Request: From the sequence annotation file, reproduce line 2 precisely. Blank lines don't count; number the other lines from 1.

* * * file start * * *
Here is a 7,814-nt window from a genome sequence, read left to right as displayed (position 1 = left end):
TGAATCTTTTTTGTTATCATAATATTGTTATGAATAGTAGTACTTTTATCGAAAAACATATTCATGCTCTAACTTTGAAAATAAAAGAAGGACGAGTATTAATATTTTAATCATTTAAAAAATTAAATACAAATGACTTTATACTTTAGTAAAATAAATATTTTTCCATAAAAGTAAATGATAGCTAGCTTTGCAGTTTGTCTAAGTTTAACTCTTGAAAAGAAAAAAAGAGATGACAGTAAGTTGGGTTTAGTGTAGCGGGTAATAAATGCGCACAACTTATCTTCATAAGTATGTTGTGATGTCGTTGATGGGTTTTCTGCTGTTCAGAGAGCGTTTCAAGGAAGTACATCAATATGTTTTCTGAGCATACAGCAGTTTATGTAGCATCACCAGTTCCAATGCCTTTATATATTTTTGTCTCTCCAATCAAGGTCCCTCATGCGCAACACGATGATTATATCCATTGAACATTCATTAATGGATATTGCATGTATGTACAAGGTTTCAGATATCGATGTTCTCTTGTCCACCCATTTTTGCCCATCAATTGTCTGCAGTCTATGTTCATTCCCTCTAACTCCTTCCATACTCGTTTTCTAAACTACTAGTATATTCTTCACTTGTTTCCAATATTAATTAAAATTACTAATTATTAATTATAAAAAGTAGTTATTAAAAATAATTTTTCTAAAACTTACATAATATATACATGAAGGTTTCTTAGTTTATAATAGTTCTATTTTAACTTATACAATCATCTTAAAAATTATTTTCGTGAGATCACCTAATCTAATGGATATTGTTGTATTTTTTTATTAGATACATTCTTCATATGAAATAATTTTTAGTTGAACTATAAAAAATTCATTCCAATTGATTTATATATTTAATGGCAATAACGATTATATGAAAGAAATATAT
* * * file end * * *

TGAATCTTTTTTGTTATCATAATATTGTTATGAATAGTAGTACTTTTATCGAAAAACATATTCATGCTCTAACTTTGAAAATAAAAGAAGGACGAGTATTAATATTTTAATCATTTAAAAAATTAAATACAAATGACTTTATACTTTAGTAAAATAAATATTTTTCCATAAAAGTAAATGATAGCTAGCTTTGCAGTTTGTCTAAGTTTAACTCTTGAAAAGAAAAAAAGAGATGACAGTAAGTTGGGTTTAGTGTAGCGGGTAATAAATGCGCACAACTTATCTTCATAAGTATGTTGTGATGTCGTTGATGGGTTTTCTGCTGTTCAGAGAGCGTTTCAAGGAAGTACATCAATATGTTTTCTGAGCATACAGCAGTTTATGTAGCATCACCAGTTCCAATGCCTTTATATATTTTTGTCTCTCCAATCAAGGTCCCTCATGCGCAACACGATGATTATATCCATTGAACATTCATTAATGGATATTGCATGTATGTACAAGGTTTCAGATATCGATGTTCTCTTGTCCACCCATTTTTGCCCATCAATTGTCTGCAGTCTATGTTCATTCCCTCTAACTCCTTCCATACTCGTTTTCTAAACTACTAGTATATTCTTCACTTGTTTCCAATATTAATTAAAATTACTAATTATTAATTATAAAAAGTAGTTATTAAAAATAATTTTTCTAAAACTTACATAATATATACATGAAGGTTTCTTAGTTTATAATAGTTCTATTTTAACTTATACAATCATCTTAAAAATTATTTTCGTGAGATCACCTAATCTAATGGATATTGTTGTATTTTTTTATTAGATACATTCTTCATATGAAATAATTTTTAGTTGAACTATAAAAAATTCATTCCAATTGATTTATATATTTAATGGCAATAACGATTATATGAAAGAAATATAT